• Managing your finances
  • Purchasing insurance, including life insurance
  • Operating your business
  • Settling legal claims
  • Hiring additional help
  • And more

This type of POA agreement is often included as part of the estate planning process, enabling you to appoint someone to handle any financial issues that arrive after your death. This type of arrangement is also common for travelers and those who are concerned about their ongoing physical or mental health. Under this POA type, your chosen agent basically acts for you as if you were there yourself.

Special Power of Attorney

In a special power of attorney arrangement, you can pick and choose the powers you wish to impart to your agent. In this case, you specify exactly what your agent is and is not allowed to do. For example, if you will be traveling, you may allow them to sell an old car for you while you are away but not make decisions regarding your children’s education. You may also choose to allow them to manage your real estate investments but not your charitable giving. In the POA document, you will have the chance to delineate the specific capabilities you want your agent to have in your absence and can also specify areas in which they are to have no control.

Health Care Power of Attorney

This is one of the more well-known uses of power of attorney, allowing your agent to make medical decisions for you. Of course, this person can only take action if you are incapacitated. This can include if you are:

  • Unconscious
  • In a coma
  • Mentally incompetent
  • On life support
  • Or otherwise incapable of communicating your wishes to doctors

Although similar, this is not the same as a living will. In a living will, you specify your wishes for your medical care in a variety of situations. In a healthcare POA arrangement, you grant the power to your agent to make medical decisions for you. If you have specific requests regarding your ongoing care, you can combine a healthcare POA with a living will, letting your agent know exactly what you expect of them, including your wishes with regards to being kept alive on life support. If you do have a living will, this document will override the POA agreement, meaning that your agent is legally bound to follow your specific instructions.

Durable Power of Attorney

This is an additional provision that you can add on to any of the above types of POA agreements. In many cases, POA documents are only temporary, enabling your agent to act on your behalf only in specific conditions. With a durability provision, the agreement is safeguarded against any possible complications. This keeps your power of attorney in effect under any circumstances that you were not able to foresee.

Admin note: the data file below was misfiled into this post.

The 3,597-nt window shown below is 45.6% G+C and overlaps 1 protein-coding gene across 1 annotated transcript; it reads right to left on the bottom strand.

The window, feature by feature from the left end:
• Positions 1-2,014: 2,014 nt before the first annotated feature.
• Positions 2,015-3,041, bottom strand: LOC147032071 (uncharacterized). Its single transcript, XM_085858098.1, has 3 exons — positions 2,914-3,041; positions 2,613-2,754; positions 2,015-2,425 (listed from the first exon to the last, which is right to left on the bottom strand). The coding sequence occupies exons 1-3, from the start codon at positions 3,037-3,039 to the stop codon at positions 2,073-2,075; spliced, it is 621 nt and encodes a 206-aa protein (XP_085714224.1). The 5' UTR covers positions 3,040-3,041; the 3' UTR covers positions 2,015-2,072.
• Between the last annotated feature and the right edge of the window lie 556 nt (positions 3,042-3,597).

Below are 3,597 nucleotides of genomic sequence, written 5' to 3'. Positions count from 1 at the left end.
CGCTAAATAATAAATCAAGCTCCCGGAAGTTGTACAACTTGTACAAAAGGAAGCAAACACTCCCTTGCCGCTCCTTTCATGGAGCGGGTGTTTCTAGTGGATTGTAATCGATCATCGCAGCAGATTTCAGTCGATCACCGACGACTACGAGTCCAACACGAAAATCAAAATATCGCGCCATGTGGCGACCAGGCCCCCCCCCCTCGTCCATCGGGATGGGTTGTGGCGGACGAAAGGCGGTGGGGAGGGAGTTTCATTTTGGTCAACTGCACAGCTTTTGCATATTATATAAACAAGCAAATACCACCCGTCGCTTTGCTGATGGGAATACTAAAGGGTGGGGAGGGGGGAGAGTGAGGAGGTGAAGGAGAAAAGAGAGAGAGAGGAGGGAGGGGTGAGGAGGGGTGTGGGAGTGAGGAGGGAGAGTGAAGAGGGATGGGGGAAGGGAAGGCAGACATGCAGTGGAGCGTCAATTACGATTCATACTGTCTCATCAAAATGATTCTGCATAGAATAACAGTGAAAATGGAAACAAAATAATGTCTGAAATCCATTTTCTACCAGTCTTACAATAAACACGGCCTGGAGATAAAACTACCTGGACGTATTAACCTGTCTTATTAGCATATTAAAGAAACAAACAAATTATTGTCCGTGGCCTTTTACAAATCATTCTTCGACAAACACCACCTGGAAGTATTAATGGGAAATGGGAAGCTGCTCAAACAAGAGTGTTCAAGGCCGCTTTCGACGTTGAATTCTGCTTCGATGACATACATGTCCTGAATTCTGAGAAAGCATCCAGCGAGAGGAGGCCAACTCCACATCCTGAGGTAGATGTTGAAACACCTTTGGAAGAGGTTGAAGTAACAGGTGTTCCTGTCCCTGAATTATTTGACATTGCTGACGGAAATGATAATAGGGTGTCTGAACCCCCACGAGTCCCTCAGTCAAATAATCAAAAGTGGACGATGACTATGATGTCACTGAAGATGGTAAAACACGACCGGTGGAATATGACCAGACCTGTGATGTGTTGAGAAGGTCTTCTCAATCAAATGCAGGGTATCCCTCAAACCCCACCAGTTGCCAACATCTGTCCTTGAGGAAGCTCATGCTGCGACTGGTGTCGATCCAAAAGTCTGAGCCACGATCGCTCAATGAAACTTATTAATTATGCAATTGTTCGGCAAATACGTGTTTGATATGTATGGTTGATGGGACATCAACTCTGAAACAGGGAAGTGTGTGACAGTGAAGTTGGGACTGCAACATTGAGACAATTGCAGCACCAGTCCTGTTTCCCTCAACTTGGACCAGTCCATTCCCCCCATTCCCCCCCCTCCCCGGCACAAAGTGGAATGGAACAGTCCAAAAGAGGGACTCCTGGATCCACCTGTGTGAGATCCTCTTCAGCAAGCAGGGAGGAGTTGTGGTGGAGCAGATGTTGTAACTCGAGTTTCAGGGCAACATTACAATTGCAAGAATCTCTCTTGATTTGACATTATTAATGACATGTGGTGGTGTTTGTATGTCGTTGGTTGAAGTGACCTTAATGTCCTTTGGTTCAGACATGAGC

Choosing Your Power of Attorney

Choosing the person you name as your agent is just as important as choosing what powers that person will have. Because this person will be acting on your behalf, it is crucial that you choose someone you can trust to look out for your best interests when you are unable to do so yourself. You also want to ensure that this person will respect your wishes and won’t abuse the power you have given them.

In most cases, people name a relative or close friend to act as their power of attorney. However, you can also name an organization, your attorney or any other entity you prefer. You also have the option of appointing multiple agents. When you have more than one agent, you can specify whether they can each act independently or need approval from all agents to make final decisions.

Requiring multiple agents to be in agreement can help to prevent any one of them from abusing their power or going against your wishes. The drawback, though, is that your agents may disagree from time to time, creating delays in decision-making. This could present a problem if any required decisions are time-sensitive, like in medical scenarios or the signing of important documents.

Even if you only appoint one agent, it is a good idea to have a successor in place in case your preferred agent is unable to assume the role. This successor would only come into play if the primary agent is unavailable or incapacitated. Having this backup plan in place will ensure that your wishes are still carried out as you had hoped.

Your Agent’s Responsibilities

When acting as your POA, your agent should keep detailed records of everything they do on your behalf. This includes things like recording all financial transactions, documenting medical tests and procedures, and providing you with updates if you are able to receive them. If you will not be able to review these updates, you can appoint a third party to evaluate them on your behalf.

Your agent will be held legally responsible for any decisions they make while acting as your agent. This means that they can be prosecuted for any intentional misconduct. It is important to note, though, that the provisions of POA agreements protect your agent against legal action for anything that they did wrong unknowingly. Many people are reluctant to take on this much responsibility, so this protection can provide the peace of mind they need to agree to be your POA.